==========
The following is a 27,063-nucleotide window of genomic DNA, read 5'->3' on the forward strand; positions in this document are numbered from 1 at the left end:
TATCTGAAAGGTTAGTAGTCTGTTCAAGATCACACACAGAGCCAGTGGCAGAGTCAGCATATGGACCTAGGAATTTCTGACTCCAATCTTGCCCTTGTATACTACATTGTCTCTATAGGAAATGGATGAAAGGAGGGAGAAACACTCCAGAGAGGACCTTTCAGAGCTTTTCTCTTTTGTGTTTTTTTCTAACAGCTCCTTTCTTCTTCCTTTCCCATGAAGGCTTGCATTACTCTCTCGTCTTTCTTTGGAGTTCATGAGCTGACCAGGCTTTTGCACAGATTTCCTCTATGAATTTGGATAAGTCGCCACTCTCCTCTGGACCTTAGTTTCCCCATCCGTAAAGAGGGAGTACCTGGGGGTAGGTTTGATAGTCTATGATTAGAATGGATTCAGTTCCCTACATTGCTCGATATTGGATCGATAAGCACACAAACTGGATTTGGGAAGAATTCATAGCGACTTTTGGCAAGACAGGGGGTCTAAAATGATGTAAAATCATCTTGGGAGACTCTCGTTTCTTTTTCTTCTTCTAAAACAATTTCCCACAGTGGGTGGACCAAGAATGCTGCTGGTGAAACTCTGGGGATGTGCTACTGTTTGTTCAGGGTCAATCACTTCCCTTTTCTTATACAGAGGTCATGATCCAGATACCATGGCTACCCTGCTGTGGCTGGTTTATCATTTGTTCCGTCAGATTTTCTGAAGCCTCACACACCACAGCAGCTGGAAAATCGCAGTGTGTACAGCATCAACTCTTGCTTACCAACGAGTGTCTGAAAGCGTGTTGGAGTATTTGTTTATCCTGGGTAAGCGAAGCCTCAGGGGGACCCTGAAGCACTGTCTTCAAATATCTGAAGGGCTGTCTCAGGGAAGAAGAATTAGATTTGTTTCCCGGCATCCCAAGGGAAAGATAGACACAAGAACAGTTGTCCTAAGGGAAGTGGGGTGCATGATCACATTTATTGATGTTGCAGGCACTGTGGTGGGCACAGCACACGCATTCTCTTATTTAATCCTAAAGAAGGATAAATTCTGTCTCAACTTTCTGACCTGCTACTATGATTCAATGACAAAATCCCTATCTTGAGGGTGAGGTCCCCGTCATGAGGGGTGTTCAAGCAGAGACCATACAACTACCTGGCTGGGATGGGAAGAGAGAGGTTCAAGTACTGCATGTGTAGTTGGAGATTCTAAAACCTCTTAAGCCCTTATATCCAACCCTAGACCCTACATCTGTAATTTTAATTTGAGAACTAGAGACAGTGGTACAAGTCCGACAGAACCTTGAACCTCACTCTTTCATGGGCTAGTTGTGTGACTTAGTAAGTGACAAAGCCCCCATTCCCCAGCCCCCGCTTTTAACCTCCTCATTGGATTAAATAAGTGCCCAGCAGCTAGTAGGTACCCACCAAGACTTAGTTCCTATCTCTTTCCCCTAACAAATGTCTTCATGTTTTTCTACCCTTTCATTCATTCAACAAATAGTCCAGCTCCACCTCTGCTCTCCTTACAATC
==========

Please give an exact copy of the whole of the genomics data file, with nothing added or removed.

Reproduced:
The following is a 27,063-nucleotide window of genomic DNA, read 5'->3' on the forward strand; positions in this document are numbered from 1 at the left end:
TATCTGAAAGGTTAGTAGTCTGTTCAAGATCACACACAGAGCCAGTGGCAGAGTCAGCATATGGACCTAGGAATTTCTGACTCCAATCTTGCCCTTGTATACTACATTGTCTCTATAGGAAATGGATGAAAGGAGGGAGAAACACTCCAGAGAGGACCTTTCAGAGCTTTTCTCTTTTGTGTTTTTTTCTAACAGCTCCTTTCTTCTTCCTTTCCCATGAAGGCTTGCATTACTCTCTCGTCTTTCTTTGGAGTTCATGAGCTGACCAGGCTTTTGCACAGATTTCCTCTATGAATTTGGATAAGTCGCCACTCTCCTCTGGACCTTAGTTTCCCCATCCGTAAAGAGGGAGTACCTGGGGGTAGGTTTGATAGTCTATGATTAGAATGGATTCAGTTCCCTACATTGCTCGATATTGGATCGATAAGCACACAAACTGGATTTGGGAAGAATTCATAGCGACTTTTGGCAAGACAGGGGGTCTAAAATGATGTAAAATCATCTTGGGAGACTCTCGTTTCTTTTTCTTCTTCTAAAACAATTTCCCACAGTGGGTGGACCAAGAATGCTGCTGGTGAAACTCTGGGGATGTGCTACTGTTTGTTCAGGGTCAATCACTTCCCTTTTCTTATACAGAGGTCATGATCCAGATACCATGGCTACCCTGCTGTGGCTGGTTTATCATTTGTTCCGTCAGATTTTCTGAAGCCTCACACACCACAGCAGCTGGAAAATCGCAGTGTGTACAGCATCAACTCTTGCTTACCAACGAGTGTCTGAAAGCGTGTTGGAGTATTTGTTTATCCTGGGTAAGCGAAGCCTCAGGGGGACCCTGAAGCACTGTCTTCAAATATCTGAAGGGCTGTCTCAGGGAAGAAGAATTAGATTTGTTTCCCGGCATCCCAAGGGAAAGATAGACACAAGAACAGTTGTCCTAAGGGAAGTGGGGTGCATGATCACATTTATTGATGTTGCAGGCACTGTGGTGGGCACAGCACACGCATTCTCTTATTTAATCCTAAAGAAGGATAAATTCTGTCTCAACTTTCTGACCTGCTACTATGATTCAATGACAAAATCCCTATCTTGAGGGTGAGGTCCCCGTCATGAGGGGTGTTCAAGCAGAGACCATACAACTACCTGGCTGGGATGGGAAGAGAGAGGTTCAAGTACTGCATGTGTAGTTGGAGATTCTAAAACCTCTTAAGCCCTTATATCCAACCCTAGACCCTACATCTGTAATTTTAATTTGAGAACTAGAGACAGTGGTACAAGTCCGACAGAACCTTGAACCTCACTCTTTCATGGGCTAGTTGTGTGACTTAGTAAGTGACAAAGCCCCCATTCCCCAGCCCCCGCTTTTAACCTCCTCATTGGATTAAATAAGTGCCCAGCAGCTAGTAGGTACCCACCAAGACTTAGTTCCTATCTCTTTCCCCTAACAAATGTCTTCATGTTTTTCTACCCTTTCATTCATTCAACAAATAGTCCAGCTCCACCTCTGCTCTCCTTACAATC